How world-champion freeskier Alison Gannett slashes glass ceilings

Alison Gannett raises the bar in Valdez, Alaska. [Photo] Scott Markewitz

When Alison Gannett won the Freeskiing World Championship in 1998, she established her name in the sport. In 2001, she created her women-specific Rippin Chix Steep Camps and, in doing so, challenged skiing’s male-dominated landscape. Now, this year, Gannett is putting another crack in skiing’s glass ceiling.

“I’m finally, after all of these years, working on my first pro-model ski,” Gannett says. “It seems to be a given for most men [in professional skiing], but it’s taken 20 years for me.” For Gannett, the achievement symbolizes a larger shift in the sport’s gender balance.

Since its 2001 inception, Rippin Chix Steep Camps have taught more than 5,000 women skills like how to make jump turns, air cliffs and hit pillow lines—all techniques Gannett learned on her own and wished someone had taught her. In turn, the camps’ female coaching staff of professional skiers and riders now offer that mentorship.

“I was lucky to grow up in Crested Butte where I had people like Alison and Susan [Medville] to look up to,” says Pip Hunt, a freeride athlete and current Rippin Chix coach. “It’s been a passing of the torch, in a sense, because I got to learn from these women, and now I also get to work with them.”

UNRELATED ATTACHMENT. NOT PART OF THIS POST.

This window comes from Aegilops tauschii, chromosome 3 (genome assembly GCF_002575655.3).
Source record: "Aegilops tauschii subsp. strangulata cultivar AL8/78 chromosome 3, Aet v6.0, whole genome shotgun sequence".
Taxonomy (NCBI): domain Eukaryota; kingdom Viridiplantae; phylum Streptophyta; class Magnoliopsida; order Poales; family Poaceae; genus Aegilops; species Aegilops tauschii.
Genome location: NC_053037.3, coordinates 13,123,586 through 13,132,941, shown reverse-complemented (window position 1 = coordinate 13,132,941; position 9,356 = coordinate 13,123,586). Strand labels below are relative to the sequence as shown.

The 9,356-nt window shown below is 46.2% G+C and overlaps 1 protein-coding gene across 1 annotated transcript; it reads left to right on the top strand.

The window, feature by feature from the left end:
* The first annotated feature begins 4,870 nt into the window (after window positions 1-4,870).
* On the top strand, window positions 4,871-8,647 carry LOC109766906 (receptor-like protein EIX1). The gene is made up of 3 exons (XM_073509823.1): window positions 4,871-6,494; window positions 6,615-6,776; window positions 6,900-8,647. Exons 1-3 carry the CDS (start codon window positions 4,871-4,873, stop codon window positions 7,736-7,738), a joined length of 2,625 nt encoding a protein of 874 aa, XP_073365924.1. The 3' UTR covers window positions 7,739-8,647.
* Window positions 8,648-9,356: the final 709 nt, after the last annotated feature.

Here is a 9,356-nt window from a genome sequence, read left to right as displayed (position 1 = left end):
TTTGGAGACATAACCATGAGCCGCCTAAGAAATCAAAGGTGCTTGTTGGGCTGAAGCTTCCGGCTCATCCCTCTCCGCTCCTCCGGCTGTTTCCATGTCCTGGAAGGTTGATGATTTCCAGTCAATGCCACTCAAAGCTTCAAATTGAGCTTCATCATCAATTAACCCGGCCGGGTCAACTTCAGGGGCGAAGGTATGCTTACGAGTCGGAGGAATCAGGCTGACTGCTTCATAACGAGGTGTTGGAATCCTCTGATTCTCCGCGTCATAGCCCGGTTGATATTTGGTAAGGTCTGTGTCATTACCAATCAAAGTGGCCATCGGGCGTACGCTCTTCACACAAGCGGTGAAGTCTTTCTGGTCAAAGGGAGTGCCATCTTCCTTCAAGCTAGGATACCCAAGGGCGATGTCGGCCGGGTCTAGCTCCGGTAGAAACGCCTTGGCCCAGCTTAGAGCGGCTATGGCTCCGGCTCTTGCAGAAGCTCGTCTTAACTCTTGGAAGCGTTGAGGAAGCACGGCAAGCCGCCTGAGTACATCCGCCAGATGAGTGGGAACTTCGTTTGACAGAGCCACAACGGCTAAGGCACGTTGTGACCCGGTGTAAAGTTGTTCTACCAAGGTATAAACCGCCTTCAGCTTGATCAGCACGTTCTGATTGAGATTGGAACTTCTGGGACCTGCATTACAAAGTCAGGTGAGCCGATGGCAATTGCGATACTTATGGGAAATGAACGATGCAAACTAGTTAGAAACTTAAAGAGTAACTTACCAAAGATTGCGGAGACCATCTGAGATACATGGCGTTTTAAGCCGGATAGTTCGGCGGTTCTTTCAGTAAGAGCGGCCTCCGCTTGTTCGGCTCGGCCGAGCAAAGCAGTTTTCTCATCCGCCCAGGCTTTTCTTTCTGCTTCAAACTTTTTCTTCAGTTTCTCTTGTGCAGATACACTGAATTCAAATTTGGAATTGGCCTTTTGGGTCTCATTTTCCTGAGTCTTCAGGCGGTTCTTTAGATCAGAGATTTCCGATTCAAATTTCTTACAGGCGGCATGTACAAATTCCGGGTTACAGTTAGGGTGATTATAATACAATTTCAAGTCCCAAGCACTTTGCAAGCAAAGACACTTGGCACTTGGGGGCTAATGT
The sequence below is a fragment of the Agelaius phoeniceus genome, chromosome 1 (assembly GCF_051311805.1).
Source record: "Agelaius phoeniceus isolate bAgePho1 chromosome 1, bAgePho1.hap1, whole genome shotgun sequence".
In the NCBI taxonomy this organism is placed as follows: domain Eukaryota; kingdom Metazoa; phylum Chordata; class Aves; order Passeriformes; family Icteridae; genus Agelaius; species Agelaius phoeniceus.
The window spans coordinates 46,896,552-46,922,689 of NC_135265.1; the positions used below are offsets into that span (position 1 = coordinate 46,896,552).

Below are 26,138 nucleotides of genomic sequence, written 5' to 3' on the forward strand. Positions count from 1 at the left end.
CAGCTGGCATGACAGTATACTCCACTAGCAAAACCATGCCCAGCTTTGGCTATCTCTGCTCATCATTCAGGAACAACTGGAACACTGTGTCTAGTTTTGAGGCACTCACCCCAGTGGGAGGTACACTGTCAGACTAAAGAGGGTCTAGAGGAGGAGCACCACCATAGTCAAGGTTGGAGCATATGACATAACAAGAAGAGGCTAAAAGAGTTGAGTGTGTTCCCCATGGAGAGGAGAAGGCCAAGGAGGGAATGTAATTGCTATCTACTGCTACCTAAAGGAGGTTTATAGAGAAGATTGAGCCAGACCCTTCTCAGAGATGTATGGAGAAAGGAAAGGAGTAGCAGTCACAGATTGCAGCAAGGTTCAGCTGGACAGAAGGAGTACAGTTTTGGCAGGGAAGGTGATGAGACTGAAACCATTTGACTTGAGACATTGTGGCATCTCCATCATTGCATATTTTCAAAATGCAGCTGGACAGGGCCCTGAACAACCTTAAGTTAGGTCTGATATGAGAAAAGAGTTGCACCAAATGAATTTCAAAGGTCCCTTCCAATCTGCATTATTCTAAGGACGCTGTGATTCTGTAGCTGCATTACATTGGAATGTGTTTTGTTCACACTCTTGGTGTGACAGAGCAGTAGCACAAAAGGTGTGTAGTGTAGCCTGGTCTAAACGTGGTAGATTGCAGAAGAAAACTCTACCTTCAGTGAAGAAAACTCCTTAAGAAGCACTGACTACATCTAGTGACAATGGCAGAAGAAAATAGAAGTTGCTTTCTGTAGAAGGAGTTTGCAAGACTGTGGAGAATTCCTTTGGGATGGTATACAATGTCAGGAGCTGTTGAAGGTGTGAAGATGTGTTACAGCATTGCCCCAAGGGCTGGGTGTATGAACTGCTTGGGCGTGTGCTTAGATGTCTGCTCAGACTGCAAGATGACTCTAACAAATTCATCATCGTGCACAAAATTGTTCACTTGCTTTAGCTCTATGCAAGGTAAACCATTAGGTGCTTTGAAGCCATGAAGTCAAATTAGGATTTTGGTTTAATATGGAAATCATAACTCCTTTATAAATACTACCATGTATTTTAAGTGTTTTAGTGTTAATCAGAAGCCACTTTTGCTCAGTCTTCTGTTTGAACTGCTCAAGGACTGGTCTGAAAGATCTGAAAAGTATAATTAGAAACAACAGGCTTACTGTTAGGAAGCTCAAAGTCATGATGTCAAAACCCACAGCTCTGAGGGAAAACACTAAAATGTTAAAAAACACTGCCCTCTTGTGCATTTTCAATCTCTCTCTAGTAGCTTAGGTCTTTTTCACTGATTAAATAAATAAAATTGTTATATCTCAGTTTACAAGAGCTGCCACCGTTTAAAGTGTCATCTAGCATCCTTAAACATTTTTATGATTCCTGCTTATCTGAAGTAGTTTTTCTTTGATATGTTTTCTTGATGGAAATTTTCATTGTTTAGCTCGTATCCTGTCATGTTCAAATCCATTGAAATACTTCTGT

As Gannett brings more women like Pip into the freeride fold, she’s also growing the sport’s female voice—demanding equal payouts at competitions, more roles in the big ski flicks and higher-quality and more suitable gear for women. And she’s warmed by the strides women have made—not only in confronting gender inequalities, but also in taking on the physical challenges skiing present. That’s in part, she thinks, to an uptick in role models.

“I think women have become more bold in their goals,” Gannett says. “I used to hear, ‘I just want to get down that double black diamond.’ Now, I hear, ‘I want to flash that line and put an air in the middle.’ The ladies who attend my camp are seeing more women in all sports achieving at higher levels, and they are motivated to do the same.”

Susan Medville, a former pupil of Gannett’s and another coach for Rippin Chix, sees parallels in how Gannett approaches her different interests and how she teaches freeride skiing to her camp students.

“One of the things that I have learned from Alison is that if you have a problem or a bigger goal, you break it down into little pieces,” Medville says. “You solve for those, and then all of those pieces come together to form the bigger picture.”

Rippin Chix set the stage for other women’s-specific camps, too. In the U.S., organizations like SheJumps—cofounded by Claire Smallwood and Lynsey Dyer—and Keely’s Camps—run by former U.S. Ski Teamer Keely Kelleher—are taking lady’s ski education to new heights. On the international stage, Canadian Leah Evans’s Girls Do Ski camps provide an outlet for women and girls to test backcountry and freeride waters. And with each new participant, these camps pass down the wisdom of what it means to be a female athlete.

“There are basically three generations of skiers teaching the camps now,” Medville says of the Rippin Chix experience. “Alison was a mentor to me, and now we have Pip Hunt on board as a coach, and she is from a newer era of freeskiing. Hopefully, we’ll continue to pass that knowledge down through the generations.”

As far as that pro-model ski of Gannett’s? She’s partnering with Glenwood Springs, Colo.-based Meier Skis to craft a product hewn from Colorado-grown trees that, she says, will marry her passions for sustainability and skiing.


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